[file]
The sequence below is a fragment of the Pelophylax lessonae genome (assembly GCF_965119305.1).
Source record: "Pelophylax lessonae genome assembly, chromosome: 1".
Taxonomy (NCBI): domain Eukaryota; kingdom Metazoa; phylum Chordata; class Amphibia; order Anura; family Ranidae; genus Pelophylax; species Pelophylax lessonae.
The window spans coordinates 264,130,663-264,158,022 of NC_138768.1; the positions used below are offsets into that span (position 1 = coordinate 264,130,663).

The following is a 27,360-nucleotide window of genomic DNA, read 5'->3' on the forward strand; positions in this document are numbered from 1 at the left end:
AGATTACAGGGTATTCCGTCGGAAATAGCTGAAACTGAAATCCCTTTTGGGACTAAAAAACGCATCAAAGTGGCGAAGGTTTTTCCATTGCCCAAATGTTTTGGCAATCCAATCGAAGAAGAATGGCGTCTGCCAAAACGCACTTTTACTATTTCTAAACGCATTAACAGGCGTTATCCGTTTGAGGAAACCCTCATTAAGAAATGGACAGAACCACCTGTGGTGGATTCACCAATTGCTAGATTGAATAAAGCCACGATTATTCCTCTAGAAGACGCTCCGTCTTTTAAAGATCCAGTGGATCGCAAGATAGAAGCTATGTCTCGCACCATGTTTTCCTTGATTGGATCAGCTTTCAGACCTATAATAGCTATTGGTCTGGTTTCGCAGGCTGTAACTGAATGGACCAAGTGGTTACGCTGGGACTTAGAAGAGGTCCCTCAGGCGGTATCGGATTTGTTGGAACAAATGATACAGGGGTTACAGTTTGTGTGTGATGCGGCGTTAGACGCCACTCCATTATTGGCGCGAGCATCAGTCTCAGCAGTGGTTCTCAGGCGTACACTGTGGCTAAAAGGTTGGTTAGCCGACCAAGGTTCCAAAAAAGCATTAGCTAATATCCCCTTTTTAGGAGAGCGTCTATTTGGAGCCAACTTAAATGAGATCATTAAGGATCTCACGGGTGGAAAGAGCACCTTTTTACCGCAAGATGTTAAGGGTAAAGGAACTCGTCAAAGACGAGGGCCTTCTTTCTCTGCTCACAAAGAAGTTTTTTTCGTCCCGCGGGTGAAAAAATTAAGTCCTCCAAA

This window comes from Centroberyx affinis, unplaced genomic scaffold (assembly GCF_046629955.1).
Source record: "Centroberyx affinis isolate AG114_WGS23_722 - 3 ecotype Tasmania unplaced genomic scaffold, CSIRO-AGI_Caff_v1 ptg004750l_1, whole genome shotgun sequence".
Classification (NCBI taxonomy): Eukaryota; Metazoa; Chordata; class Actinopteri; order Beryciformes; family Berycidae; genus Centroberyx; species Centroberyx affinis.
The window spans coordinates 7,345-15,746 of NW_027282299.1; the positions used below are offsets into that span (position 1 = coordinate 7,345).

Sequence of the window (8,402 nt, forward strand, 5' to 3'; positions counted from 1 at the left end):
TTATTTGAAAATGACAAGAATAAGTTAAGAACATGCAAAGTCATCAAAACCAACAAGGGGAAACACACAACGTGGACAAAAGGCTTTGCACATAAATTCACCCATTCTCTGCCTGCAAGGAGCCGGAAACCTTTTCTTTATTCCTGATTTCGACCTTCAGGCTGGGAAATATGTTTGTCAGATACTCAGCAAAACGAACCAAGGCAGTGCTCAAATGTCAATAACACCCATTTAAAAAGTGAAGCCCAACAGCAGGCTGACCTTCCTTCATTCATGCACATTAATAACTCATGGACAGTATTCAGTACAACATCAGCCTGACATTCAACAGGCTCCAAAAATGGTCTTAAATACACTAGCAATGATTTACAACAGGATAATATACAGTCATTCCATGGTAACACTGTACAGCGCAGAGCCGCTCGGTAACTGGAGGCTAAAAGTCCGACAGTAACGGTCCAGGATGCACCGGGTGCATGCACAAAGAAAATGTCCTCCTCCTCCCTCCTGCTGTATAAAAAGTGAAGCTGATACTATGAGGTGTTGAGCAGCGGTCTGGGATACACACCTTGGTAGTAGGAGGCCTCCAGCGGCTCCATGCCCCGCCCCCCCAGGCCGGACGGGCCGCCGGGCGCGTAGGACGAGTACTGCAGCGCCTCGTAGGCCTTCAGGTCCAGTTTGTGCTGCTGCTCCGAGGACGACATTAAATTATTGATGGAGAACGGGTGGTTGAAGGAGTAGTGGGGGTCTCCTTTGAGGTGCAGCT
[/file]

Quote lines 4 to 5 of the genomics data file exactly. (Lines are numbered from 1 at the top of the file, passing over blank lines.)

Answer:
The window spans coordinates 264,130,663-264,158,022 of NC_138768.1; the positions used below are offsets into that span (position 1 = coordinate 264,130,663).

The following is a 27,360-nucleotide window of genomic DNA, read 5'->3' on the forward strand; positions in this document are numbered from 1 at the left end: